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  #1  
Old 04-29-2021, 5:31 PM
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Default Chance of a lifetime to harvest a Bison

Here it is guys, you can thank me later. I just want a pound or two of bison meat

https://www.yahoo.com/news/grand-can...165029848.html
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  #2  
Old 04-29-2021, 6:04 PM
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No criteria requiring the hunter be able to hike 6 miles a day bearing a 60 pound pack, and be able to hit a dinner plate 6 times at 200 yards. It was about 3 years ago that this hunt was being planed. The Indian tribes were involve with the hunt, the hunter wasn't getting any meat, and the Indians had dibs on everything, pelt, horns, bones. I trained for this hunting event, but it never came to fruition.
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Old 04-29-2021, 6:57 PM
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How on earth did bison make their way into the park? They're plains animals, not desert dwellers.
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Old 04-29-2021, 7:16 PM
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From what I understand the bison range on the North Rim, on a plateau which they have overgrown.

Here's the history:
https://www.nps.gov/articles/bison-h...ional-park.htm
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Old 04-29-2021, 7:32 PM
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I wonder how much they want? A non-resident tag is $4,500 if I recall correctly. I stopped putting in after learning more about the hunt.
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Old 04-29-2021, 7:43 PM
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Hike in
Hike out with 1,500-2,500 of everything

Normally on hunts you can leave a gut pile for the critters to eat.

Sounds like this hunt 100% is packed out.
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Old 04-29-2021, 8:41 PM
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The Government will have machines and equipment to haul harvested animals out from the range, but no mechanical assistance is allowed during the hunt.
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Old 04-30-2021, 6:15 AM
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Quote:
Originally Posted by 180ls1 View Post
I wonder how much they want? A non-resident tag is $4,500 if I recall correctly. I stopped putting in after learning more about the hunt.
I read about it the other day, and I believe there is no charge to participate, but you have to commit to being present all 5 days of the hunt/cull. As tony270 said, I believe that the tribes get dibs on most of the body parts. The press release did make it sound like they would send you home with some meat, but definitely not the whole animal.
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Old 04-30-2021, 6:28 AM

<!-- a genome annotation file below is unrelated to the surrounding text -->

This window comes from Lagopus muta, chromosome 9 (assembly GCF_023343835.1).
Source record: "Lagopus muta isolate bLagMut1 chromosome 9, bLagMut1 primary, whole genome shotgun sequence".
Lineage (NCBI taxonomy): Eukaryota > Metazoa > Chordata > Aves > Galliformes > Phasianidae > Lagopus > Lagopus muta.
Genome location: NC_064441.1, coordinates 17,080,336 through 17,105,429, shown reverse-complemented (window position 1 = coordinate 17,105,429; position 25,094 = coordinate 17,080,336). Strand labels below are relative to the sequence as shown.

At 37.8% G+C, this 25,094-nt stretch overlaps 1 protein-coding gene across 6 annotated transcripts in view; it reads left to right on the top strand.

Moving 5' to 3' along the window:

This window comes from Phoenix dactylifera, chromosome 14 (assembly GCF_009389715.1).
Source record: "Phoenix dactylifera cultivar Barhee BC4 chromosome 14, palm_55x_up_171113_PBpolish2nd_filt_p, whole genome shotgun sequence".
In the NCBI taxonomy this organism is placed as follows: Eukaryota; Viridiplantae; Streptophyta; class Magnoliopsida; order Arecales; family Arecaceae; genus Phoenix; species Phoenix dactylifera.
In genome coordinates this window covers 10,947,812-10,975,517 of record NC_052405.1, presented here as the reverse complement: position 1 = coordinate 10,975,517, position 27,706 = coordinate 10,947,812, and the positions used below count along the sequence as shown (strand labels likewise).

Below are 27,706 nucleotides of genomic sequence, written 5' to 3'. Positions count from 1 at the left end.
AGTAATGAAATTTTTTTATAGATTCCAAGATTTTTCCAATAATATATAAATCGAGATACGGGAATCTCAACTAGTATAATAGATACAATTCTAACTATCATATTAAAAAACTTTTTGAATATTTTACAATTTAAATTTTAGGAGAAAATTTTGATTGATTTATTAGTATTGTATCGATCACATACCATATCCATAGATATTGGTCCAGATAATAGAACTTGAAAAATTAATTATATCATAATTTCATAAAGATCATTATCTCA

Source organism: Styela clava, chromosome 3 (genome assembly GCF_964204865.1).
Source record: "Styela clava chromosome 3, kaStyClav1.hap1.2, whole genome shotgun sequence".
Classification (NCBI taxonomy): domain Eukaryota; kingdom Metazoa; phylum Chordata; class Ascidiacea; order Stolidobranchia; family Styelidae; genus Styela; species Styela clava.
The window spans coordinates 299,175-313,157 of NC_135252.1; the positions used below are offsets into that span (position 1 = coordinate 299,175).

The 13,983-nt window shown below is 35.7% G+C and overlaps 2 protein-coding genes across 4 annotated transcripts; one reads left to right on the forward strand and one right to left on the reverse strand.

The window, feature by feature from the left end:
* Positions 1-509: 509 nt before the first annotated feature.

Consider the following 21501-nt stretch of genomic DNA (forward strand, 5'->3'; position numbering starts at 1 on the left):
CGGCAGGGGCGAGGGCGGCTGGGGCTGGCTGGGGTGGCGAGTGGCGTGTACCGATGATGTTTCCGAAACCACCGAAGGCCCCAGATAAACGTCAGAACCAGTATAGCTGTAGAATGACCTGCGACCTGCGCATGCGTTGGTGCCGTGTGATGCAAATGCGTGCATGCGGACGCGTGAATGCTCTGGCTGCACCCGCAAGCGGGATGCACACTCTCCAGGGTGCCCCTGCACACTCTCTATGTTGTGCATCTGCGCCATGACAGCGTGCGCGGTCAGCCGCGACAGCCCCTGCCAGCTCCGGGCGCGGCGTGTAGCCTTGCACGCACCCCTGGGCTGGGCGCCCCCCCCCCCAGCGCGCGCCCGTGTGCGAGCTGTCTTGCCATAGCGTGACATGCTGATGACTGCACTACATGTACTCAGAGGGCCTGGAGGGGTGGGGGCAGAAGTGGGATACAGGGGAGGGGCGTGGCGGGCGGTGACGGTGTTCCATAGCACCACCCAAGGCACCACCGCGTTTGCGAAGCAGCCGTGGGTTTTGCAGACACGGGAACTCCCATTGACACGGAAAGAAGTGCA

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"Selected, skilled volunteers will be able to take up to a single bison including head, hide, and meat in exchange for removing the carcass from the field," said Arizona Game and Fish Commission Chairman Kurt Davis.
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  #10  
Old 04-30-2021, 10:26 AM
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Going to be one of the toughest “draws” ever. This is national news and there is no application fees. Everyone is going to be applying.
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Old 04-30-2021, 11:18 AM
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Quote:
Originally Posted by ysr_racer View Post
"Selected, skilled volunteers will be able to take up to a single bison including head, hide, and meat in exchange for removing the carcass from the field," said Arizona Game and Fish Commission Chairman Kurt Davis.
Thanks for the clarification. I must have misread it. The ability to keep the head, cape, and meat make it much more enticing.
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Old 04-30-2021, 11:55 AM
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Quote:
Originally Posted by tony270 View Post
The Government will have machines and equipment to haul harvested animals out from the range, but no mechanical assistance is allowed during the hunt.
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Originally Posted by Vigilante View Post
I read about it the other day, and I believe there is no charge to participate, but you have to commit to being present all 5 days of the hunt/cull. As tony270 said, I believe that the tribes get dibs on most of the body parts. The press release did make it sound like they would send you home with some meat, but definitely not the whole animal.
I wonder how much of a hunt it'll be?

If I am just shooting a moo cow equivilant that does not seem worth it. If its actually difficult to kill maybe I'll put in.
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  #13  
Old 04-30-2021, 1:57 PM
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Quote:
Originally Posted by 180ls1 View Post
I wonder how much of a hunt it'll be?

If I am just shooting a moo cow equivilant that does not seem worth it. If its actually difficult to kill maybe I'll put in.
The same way bison have been hunted for ever and a day. Can you hump 60 pounds, 6 miles a day, and hit a 9 inch paper plate 6 times at 200 yards (I can)? Not a canned hunt.

I think physical requirements added another reason that caused the original cancelation. Hey, we have a lot of weak out of shape hunters.